John Markum

Discipleship is a Process

Discipleship doesn’t happen overnight because it is a process.

As Christ-followers, and especially church leaders, all too often we get frustrated when people we want to see grow spiritually, don’t. Also people often get bogged down in their own spiritual life and feel “stuck” in a rut, not knowing what to do to move forward in their spiritual walk. And yet, there are still others who think they are spiritually mature based on how long they’ve been in church or how much Bible knowledge they hold.

But there is far more to it than that. I’ve created this graph and explained the stages in it below so that, as a follower of Jesus, you can answer three important questions:

  •             Where am I spiritually?
  •             What is my next step?
  •             How can I help others take their next step?

I’ve also lumped these stages into 4 categories: Pray, Serve, Teach, Lead. And each progressing category includes everything in the preceding category. To be clear, it’s not that we shouldn’t “Serve” people who are Hostile toward church or the Gospel, it’s just that we’re unlikely that we’ll be given a chance to. So here are the different Stages I’ve listed in the graph above. Each one includes a description of these people to help you identity them (or yourself), problems likely to face as we try to love them toward Christ, and an appropriate response toward them in light of all of that.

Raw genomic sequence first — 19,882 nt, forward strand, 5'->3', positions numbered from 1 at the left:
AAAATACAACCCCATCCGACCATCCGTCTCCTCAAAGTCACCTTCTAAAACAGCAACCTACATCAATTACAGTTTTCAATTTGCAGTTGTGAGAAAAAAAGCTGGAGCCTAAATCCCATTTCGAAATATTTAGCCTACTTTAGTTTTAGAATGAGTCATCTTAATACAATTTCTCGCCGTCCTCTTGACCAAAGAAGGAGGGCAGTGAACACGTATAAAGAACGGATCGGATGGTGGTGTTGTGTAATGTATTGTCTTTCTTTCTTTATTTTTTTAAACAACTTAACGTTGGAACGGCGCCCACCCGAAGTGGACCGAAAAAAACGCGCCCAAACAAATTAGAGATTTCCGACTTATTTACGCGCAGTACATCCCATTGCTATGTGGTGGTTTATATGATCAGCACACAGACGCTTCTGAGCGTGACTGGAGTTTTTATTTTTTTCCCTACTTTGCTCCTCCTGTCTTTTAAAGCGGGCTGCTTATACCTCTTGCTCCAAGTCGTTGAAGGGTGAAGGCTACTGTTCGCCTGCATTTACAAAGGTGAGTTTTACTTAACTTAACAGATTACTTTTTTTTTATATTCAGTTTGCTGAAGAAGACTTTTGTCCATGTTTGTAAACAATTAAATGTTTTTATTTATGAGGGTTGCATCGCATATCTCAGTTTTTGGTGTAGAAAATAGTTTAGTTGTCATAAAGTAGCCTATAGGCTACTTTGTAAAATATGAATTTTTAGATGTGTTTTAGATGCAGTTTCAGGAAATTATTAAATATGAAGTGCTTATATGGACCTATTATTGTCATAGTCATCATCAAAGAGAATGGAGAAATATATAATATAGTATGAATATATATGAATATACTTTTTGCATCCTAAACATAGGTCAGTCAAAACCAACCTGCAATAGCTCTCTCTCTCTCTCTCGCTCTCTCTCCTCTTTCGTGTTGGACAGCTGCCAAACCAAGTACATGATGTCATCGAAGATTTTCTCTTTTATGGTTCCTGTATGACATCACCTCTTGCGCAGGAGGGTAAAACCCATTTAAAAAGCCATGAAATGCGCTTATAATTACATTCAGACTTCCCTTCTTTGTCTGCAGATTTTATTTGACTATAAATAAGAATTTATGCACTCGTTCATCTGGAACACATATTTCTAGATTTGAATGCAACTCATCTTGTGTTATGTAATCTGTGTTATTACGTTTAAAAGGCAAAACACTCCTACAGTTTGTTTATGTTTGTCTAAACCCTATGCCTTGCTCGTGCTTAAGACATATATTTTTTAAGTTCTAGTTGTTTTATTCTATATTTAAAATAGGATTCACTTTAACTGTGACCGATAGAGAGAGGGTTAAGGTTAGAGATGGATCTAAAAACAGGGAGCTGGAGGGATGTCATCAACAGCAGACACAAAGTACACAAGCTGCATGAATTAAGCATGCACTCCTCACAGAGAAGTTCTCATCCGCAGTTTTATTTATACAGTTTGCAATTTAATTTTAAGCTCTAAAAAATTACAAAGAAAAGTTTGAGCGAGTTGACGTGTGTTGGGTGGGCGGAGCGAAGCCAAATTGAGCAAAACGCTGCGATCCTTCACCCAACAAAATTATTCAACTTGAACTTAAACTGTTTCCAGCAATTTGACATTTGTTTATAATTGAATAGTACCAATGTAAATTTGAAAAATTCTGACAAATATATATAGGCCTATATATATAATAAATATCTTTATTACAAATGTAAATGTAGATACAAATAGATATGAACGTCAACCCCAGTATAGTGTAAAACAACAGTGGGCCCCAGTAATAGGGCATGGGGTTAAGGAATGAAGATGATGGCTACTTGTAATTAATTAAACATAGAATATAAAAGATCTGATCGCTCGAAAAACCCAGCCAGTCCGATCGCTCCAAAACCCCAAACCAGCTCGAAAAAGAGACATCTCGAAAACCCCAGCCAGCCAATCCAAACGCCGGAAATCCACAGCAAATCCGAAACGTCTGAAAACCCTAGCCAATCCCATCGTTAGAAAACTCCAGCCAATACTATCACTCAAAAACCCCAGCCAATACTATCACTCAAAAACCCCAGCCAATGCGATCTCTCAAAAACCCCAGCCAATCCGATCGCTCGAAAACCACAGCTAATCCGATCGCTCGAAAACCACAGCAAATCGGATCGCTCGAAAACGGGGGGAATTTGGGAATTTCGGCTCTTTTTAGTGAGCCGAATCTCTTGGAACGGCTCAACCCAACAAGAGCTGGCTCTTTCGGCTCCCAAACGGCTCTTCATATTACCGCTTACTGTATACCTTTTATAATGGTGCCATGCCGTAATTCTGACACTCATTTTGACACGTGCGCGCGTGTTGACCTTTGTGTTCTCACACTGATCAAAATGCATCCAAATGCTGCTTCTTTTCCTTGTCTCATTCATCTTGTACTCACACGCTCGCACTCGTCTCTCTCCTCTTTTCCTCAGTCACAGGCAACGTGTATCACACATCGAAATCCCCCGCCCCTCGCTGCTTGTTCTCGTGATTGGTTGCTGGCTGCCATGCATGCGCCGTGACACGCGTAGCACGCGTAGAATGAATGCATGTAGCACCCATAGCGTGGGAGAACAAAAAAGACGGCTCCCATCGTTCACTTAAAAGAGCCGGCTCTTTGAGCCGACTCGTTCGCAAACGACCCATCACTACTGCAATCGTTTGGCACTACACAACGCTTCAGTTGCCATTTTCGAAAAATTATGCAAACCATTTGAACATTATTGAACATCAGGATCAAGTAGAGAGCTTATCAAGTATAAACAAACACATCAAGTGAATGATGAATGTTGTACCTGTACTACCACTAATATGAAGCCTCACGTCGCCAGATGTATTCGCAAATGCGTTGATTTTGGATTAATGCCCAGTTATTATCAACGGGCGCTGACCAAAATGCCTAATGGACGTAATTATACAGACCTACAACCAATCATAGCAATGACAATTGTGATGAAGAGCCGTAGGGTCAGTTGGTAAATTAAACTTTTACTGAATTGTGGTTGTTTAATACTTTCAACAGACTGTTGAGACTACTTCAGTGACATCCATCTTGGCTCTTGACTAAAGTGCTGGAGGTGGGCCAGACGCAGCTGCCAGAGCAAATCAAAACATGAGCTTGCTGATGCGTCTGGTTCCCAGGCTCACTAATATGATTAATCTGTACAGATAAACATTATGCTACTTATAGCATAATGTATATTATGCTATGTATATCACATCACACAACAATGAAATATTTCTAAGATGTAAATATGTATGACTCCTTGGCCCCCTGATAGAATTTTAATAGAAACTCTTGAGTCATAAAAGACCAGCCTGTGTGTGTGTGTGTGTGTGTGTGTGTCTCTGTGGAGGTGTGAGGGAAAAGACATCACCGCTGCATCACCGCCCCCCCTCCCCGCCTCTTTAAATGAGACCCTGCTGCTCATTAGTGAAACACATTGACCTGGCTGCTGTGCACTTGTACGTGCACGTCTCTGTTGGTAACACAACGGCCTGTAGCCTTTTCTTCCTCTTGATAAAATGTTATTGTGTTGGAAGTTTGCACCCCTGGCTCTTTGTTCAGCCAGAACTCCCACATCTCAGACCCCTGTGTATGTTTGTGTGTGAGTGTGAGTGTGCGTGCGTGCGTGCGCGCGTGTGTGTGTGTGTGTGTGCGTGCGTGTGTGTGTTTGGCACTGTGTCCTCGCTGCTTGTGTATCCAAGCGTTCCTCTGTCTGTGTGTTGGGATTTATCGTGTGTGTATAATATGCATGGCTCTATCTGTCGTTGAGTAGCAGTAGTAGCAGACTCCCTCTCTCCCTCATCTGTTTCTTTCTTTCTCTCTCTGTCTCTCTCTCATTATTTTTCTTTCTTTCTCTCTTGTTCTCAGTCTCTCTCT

–                Hostile

  • Expresses anger toward God, church, or religion in general. Usually has a specific issue that serves as their “soapbox” against these things.
  • Problems: Unreceptive toward any message. Outspoken against the church.
  • Response: Do not fight. Give these people good, despite their hostile feelings and actions.

 –                Annoyed